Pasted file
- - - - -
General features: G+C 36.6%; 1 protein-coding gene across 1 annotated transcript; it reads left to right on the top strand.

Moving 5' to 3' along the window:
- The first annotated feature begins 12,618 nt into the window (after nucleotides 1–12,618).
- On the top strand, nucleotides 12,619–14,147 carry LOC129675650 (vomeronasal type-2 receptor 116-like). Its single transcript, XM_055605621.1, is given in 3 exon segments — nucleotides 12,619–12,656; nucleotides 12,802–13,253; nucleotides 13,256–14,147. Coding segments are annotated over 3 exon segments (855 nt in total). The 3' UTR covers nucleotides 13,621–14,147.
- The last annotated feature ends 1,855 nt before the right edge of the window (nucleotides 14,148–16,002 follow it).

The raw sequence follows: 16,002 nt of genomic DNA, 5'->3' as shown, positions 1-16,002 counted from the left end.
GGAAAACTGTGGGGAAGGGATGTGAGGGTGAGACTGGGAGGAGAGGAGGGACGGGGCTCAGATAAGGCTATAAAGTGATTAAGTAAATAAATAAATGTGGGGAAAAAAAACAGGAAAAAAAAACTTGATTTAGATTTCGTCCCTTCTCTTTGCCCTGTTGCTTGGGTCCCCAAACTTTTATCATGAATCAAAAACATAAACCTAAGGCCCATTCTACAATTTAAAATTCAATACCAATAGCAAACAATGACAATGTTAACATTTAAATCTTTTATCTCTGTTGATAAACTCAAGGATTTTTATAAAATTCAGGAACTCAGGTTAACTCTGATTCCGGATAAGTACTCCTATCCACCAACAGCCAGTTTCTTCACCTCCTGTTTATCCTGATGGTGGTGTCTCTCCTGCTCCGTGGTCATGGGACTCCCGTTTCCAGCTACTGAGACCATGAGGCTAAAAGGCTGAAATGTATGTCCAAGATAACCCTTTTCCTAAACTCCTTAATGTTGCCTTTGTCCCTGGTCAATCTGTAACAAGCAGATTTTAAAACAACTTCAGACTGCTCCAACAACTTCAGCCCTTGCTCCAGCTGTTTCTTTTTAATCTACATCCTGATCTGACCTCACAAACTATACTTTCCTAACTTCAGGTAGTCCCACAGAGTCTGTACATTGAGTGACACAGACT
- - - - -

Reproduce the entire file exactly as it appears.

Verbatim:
General features: G+C 36.6%; 1 protein-coding gene across 1 annotated transcript; it reads left to right on the top strand.

Moving 5' to 3' along the window:
- The first annotated feature begins 12,618 nt into the window (after nucleotides 1–12,618).
- On the top strand, nucleotides 12,619–14,147 carry LOC129675650 (vomeronasal type-2 receptor 116-like). Its single transcript, XM_055605621.1, is given in 3 exon segments — nucleotides 12,619–12,656; nucleotides 12,802–13,253; nucleotides 13,256–14,147. Coding segments are annotated over 3 exon segments (855 nt in total). The 3' UTR covers nucleotides 13,621–14,147.
- The last annotated feature ends 1,855 nt before the right edge of the window (nucleotides 14,148–16,002 follow it).

The raw sequence follows: 16,002 nt of genomic DNA, 5'->3' as shown, positions 1-16,002 counted from the left end.
GGAAAACTGTGGGGAAGGGATGTGAGGGTGAGACTGGGAGGAGAGGAGGGACGGGGCTCAGATAAGGCTATAAAGTGATTAAGTAAATAAATAAATGTGGGGAAAAAAAACAGGAAAAAAAAACTTGATTTAGATTTCGTCCCTTCTCTTTGCCCTGTTGCTTGGGTCCCCAAACTTTTATCATGAATCAAAAACATAAACCTAAGGCCCATTCTACAATTTAAAATTCAATACCAATAGCAAACAATGACAATGTTAACATTTAAATCTTTTATCTCTGTTGATAAACTCAAGGATTTTTATAAAATTCAGGAACTCAGGTTAACTCTGATTCCGGATAAGTACTCCTATCCACCAACAGCCAGTTTCTTCACCTCCTGTTTATCCTGATGGTGGTGTCTCTCCTGCTCCGTGGTCATGGGACTCCCGTTTCCAGCTACTGAGACCATGAGGCTAAAAGGCTGAAATGTATGTCCAAGATAACCCTTTTCCTAAACTCCTTAATGTTGCCTTTGTCCCTGGTCAATCTGTAACAAGCAGATTTTAAAACAACTTCAGACTGCTCCAACAACTTCAGCCCTTGCTCCAGCTGTTTCTTTTTAATCTACATCCTGATCTGACCTCACAAACTATACTTTCCTAACTTCAGGTAGTCCCACAGAGTCTGTACATTGAGTGACACAGACT